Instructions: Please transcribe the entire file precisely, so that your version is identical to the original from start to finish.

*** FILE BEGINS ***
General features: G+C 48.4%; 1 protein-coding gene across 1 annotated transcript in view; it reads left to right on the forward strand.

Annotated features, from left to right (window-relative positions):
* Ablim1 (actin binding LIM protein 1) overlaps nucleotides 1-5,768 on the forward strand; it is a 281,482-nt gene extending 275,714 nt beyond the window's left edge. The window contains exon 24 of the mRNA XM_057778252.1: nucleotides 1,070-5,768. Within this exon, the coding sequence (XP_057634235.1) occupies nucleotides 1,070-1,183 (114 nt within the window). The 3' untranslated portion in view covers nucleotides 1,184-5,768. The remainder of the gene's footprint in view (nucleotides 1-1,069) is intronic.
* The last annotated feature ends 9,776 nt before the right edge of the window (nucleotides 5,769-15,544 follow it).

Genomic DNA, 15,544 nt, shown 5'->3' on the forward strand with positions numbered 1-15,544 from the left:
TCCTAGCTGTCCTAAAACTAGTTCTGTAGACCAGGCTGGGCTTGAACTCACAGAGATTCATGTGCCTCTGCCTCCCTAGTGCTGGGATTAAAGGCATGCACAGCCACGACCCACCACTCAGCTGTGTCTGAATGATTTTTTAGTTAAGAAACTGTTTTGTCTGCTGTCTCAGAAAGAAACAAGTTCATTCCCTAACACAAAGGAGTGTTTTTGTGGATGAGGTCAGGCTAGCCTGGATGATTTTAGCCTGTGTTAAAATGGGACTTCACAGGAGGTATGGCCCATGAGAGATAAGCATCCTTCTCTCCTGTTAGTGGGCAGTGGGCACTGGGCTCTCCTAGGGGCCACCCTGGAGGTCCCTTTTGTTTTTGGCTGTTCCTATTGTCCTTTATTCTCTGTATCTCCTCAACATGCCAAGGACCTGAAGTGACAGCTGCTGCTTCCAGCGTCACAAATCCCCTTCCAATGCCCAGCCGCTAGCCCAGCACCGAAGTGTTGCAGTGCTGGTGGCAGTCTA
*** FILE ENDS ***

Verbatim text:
General features: G+C 48.4%; 1 protein-coding gene across 1 annotated transcript in view; it reads left to right on the forward strand.

Annotated features, from left to right (window-relative positions):
* Ablim1 (actin binding LIM protein 1) overlaps nucleotides 1-5,768 on the forward strand; it is a 281,482-nt gene extending 275,714 nt beyond the window's left edge. The window contains exon 24 of the mRNA XM_057778252.1: nucleotides 1,070-5,768. Within this exon, the coding sequence (XP_057634235.1) occupies nucleotides 1,070-1,183 (114 nt within the window). The 3' untranslated portion in view covers nucleotides 1,184-5,768. The remainder of the gene's footprint in view (nucleotides 1-1,069) is intronic.
* The last annotated feature ends 9,776 nt before the right edge of the window (nucleotides 5,769-15,544 follow it).

Genomic DNA, 15,544 nt, shown 5'->3' on the forward strand with positions numbered 1-15,544 from the left:
TCCTAGCTGTCCTAAAACTAGTTCTGTAGACCAGGCTGGGCTTGAACTCACAGAGATTCATGTGCCTCTGCCTCCCTAGTGCTGGGATTAAAGGCATGCACAGCCACGACCCACCACTCAGCTGTGTCTGAATGATTTTTTAGTTAAGAAACTGTTTTGTCTGCTGTCTCAGAAAGAAACAAGTTCATTCCCTAACACAAAGGAGTGTTTTTGTGGATGAGGTCAGGCTAGCCTGGATGATTTTAGCCTGTGTTAAAATGGGACTTCACAGGAGGTATGGCCCATGAGAGATAAGCATCCTTCTCTCCTGTTAGTGGGCAGTGGGCACTGGGCTCTCCTAGGGGCCACCCTGGAGGTCCCTTTTGTTTTTGGCTGTTCCTATTGTCCTTTATTCTCTGTATCTCCTCAACATGCCAAGGACCTGAAGTGACAGCTGCTGCTTCCAGCGTCACAAATCCCCTTCCAATGCCCAGCCGCTAGCCCAGCACCGAAGTGTTGCAGTGCTGGTGGCAGTCTA